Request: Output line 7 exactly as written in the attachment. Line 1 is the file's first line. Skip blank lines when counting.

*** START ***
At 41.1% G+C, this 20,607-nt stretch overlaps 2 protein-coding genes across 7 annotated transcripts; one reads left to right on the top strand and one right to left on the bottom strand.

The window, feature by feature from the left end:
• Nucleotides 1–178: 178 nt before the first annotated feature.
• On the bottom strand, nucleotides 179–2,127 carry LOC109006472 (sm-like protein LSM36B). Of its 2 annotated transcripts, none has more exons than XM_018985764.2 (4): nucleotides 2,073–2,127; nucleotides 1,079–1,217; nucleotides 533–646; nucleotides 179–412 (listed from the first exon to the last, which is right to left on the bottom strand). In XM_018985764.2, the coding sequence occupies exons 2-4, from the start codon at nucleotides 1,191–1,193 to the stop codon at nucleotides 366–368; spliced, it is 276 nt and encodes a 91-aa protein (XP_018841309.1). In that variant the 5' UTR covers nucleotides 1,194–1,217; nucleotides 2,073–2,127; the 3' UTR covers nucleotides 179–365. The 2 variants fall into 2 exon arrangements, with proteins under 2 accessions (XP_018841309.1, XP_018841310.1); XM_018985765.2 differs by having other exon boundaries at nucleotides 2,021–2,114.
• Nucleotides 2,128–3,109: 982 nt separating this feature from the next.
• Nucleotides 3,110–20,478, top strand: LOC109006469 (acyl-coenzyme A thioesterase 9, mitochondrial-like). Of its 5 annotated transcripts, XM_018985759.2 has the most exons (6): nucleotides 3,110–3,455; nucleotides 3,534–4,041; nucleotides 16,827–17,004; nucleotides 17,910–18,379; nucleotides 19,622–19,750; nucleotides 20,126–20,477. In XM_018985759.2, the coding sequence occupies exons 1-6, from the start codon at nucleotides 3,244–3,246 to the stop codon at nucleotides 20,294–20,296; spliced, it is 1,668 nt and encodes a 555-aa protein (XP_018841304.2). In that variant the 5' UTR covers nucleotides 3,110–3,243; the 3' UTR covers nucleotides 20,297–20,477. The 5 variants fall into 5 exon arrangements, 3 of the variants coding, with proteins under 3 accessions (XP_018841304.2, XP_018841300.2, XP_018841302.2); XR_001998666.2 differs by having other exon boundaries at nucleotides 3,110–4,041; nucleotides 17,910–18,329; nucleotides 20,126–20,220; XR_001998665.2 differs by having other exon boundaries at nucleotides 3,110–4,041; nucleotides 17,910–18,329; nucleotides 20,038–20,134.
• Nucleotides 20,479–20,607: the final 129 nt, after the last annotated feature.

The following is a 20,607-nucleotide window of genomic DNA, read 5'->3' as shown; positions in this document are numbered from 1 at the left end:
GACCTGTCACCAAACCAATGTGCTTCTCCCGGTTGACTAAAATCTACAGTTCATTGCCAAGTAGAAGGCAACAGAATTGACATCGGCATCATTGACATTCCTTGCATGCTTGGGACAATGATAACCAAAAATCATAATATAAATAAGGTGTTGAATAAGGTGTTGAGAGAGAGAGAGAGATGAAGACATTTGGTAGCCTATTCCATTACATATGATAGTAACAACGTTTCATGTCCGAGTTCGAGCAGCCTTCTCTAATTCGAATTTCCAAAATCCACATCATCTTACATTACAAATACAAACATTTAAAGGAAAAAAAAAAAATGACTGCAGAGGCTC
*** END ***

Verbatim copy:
• Nucleotides 20,479–20,607: the final 129 nt, after the last annotated feature.